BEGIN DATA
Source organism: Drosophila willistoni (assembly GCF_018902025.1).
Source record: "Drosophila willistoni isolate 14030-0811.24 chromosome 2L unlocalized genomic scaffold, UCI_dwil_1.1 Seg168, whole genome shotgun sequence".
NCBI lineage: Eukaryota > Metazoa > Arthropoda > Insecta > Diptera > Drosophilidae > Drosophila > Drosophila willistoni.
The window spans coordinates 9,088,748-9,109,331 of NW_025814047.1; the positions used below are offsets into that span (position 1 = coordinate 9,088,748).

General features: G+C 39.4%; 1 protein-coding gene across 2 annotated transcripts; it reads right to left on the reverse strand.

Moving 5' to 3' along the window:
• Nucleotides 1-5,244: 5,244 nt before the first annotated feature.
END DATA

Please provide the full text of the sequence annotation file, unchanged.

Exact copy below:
Source organism: Drosophila willistoni (assembly GCF_018902025.1).
Source record: "Drosophila willistoni isolate 14030-0811.24 chromosome 2L unlocalized genomic scaffold, UCI_dwil_1.1 Seg168, whole genome shotgun sequence".
NCBI lineage: Eukaryota > Metazoa > Arthropoda > Insecta > Diptera > Drosophilidae > Drosophila > Drosophila willistoni.
The window spans coordinates 9,088,748-9,109,331 of NW_025814047.1; the positions used below are offsets into that span (position 1 = coordinate 9,088,748).

General features: G+C 39.4%; 1 protein-coding gene across 2 annotated transcripts; it reads right to left on the reverse strand.

Moving 5' to 3' along the window:
• Nucleotides 1-5,244: 5,244 nt before the first annotated feature.